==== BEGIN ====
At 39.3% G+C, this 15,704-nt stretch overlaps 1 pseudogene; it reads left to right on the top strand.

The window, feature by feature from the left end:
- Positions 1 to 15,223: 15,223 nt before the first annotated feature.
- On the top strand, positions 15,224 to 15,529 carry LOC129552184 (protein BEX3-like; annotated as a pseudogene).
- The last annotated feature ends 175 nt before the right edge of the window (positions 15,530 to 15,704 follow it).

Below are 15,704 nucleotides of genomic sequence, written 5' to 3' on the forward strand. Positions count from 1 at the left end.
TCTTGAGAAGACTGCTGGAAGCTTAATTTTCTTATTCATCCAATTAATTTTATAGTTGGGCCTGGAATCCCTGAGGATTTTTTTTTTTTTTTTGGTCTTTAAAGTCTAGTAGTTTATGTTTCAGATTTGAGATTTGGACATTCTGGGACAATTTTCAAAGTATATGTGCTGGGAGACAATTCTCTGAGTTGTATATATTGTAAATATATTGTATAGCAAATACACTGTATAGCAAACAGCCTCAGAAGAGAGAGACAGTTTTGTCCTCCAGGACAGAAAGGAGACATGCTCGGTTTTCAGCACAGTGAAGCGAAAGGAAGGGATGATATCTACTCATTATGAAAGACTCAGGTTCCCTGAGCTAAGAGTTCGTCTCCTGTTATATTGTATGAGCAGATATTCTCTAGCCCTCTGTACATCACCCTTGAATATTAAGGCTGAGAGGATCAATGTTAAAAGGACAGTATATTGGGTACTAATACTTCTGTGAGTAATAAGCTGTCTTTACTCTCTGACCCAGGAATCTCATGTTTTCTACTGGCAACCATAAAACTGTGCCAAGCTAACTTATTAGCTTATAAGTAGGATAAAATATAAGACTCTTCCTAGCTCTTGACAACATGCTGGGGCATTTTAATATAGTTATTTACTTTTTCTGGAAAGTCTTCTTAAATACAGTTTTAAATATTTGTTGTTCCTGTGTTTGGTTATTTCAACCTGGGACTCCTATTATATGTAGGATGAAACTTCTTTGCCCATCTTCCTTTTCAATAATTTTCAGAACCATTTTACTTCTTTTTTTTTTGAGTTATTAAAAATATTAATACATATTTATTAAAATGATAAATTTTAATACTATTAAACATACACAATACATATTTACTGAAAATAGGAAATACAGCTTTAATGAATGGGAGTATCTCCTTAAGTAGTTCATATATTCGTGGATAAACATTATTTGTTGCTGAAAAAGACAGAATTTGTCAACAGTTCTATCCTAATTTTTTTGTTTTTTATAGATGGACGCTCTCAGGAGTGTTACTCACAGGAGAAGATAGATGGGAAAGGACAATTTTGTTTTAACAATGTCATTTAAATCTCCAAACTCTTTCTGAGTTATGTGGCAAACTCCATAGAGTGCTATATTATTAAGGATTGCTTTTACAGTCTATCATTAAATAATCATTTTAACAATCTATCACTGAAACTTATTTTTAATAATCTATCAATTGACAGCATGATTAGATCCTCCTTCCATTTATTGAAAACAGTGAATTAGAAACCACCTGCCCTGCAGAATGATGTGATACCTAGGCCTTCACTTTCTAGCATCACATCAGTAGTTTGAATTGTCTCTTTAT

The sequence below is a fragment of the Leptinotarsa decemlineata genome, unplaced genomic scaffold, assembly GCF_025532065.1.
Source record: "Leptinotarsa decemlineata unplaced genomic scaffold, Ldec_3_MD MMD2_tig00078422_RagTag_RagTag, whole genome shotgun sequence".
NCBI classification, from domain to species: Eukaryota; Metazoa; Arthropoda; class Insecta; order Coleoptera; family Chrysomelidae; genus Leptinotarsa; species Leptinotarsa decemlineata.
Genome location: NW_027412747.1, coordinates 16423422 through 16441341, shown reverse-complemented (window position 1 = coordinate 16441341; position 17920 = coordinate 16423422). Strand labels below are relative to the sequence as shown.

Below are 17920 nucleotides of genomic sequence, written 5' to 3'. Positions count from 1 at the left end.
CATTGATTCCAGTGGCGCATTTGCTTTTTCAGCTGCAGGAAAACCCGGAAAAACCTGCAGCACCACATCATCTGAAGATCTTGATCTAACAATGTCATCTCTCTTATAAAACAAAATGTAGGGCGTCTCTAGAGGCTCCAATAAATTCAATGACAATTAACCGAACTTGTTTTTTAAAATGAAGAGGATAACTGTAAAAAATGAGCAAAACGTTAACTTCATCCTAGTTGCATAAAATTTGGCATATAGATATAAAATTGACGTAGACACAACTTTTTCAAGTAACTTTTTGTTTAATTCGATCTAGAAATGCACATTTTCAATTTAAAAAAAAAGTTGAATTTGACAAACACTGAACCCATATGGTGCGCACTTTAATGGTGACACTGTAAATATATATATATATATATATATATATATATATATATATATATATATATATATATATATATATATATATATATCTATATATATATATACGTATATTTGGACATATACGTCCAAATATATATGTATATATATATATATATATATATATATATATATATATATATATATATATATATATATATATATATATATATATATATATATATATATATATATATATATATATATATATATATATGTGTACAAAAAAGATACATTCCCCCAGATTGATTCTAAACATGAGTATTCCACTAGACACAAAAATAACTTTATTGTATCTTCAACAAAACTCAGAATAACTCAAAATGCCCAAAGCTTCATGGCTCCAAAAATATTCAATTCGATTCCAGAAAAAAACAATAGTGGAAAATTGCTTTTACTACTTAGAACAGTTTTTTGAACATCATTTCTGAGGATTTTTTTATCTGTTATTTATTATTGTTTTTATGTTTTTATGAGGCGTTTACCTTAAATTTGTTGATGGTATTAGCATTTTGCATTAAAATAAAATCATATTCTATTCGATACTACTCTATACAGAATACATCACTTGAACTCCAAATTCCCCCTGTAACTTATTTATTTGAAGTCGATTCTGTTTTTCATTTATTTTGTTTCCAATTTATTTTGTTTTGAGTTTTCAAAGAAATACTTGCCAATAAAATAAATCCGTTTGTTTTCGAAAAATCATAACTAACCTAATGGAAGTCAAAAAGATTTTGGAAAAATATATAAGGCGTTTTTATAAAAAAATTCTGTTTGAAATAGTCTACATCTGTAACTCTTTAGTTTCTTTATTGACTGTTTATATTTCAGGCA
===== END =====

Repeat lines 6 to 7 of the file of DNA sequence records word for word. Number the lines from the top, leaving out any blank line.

Below are 15,704 nucleotides of genomic sequence, written 5' to 3' on the forward strand. Positions count from 1 at the left end.
TCTTGAGAAGACTGCTGGAAGCTTAATTTTCTTATTCATCCAATTAATTTTATAGTTGGGCCTGGAATCCCTGAGGATTTTTTTTTTTTTTTTGGTCTTTAAAGTCTAGTAGTTTATGTTTCAGATTTGAGATTTGGACATTCTGGGACAATTTTCAAAGTATATGTGCTGGGAGACAATTCTCTGAGTTGTATATATTGTAAATATATTGTATAGCAAATACACTGTATAGCAAACAGCCTCAGAAGAGAGAGACAGTTTTGTCCTCCAGGACAGAAAGGAGACATGCTCGGTTTTCAGCACAGTGAAGCGAAAGGAAGGGATGATATCTACTCATTATGAAAGACTCAGGTTCCCTGAGCTAAGAGTTCGTCTCCTGTTATATTGTATGAGCAGATATTCTCTAGCCCTCTGTACATCACCCTTGAATATTAAGGCTGAGAGGATCAATGTTAAAAGGACAGTATATTGGGTACTAATACTTCTGTGAGTAATAAGCTGTCTTTACTCTCTGACCCAGGAATCTCATGTTTTCTACTGGCAACCATAAAACTGTGCCAAGCTAACTTATTAGCTTATAAGTAGGATAAAATATAAGACTCTTCCTAGCTCTTGACAACATGCTGGGGCATTTTAATATAGTTATTTACTTTTTCTGGAAAGTCTTCTTAAATACAGTTTTAAATATTTGTTGTTCCTGTGTTTGGTTATTTCAACCTGGGACTCCTATTATATGTAGGATGAAACTTCTTTGCCCATCTTCCTTTTCAATAATTTTCAGAACCATTTTACTTCTTTTTTTTTTGAGTTATTAAAAATATTAATACATATTTATTAAAATGATAAATTTTAATACTATTAAACATACACAATACATATTTACTGAAAATAGGAAATACAGCTTTAATGAATGGGAGTATCTCCTTAAGTAGTTCATATATTCGTGGATAAACATTATTTGTTGCTGAAAAAGACAGAATTTGTCAACAGTTCTATCCTAATTTTTTTGTTTTTTATAGATGGACGCTCTCAGGAGTGTTACTCACAGGAGAAGATAGATGGGAAAGGACAATTTTGTTTTAACAATGTCATTTAAATCTCCAAACTCTTTCTGAGTTATGTGGCAAACTCCATAGAGTGCTATATTATTAAGGATTGCTTTTACAGTCTATCATTAAATAATCATTTTAACAATCTATCACTGAAACTTATTTTTAATAATCTATCAATTGACAGCATGATTAGATCCTCCTTCCATTTATTGAAAACAGTGAATTAGAAACCACCTGCCCTGCAGAATGATGTGATACCTAGGCCTTCACTTTCTAGCATCACATCAGTAGTTTGAATTGTCTCTTTAT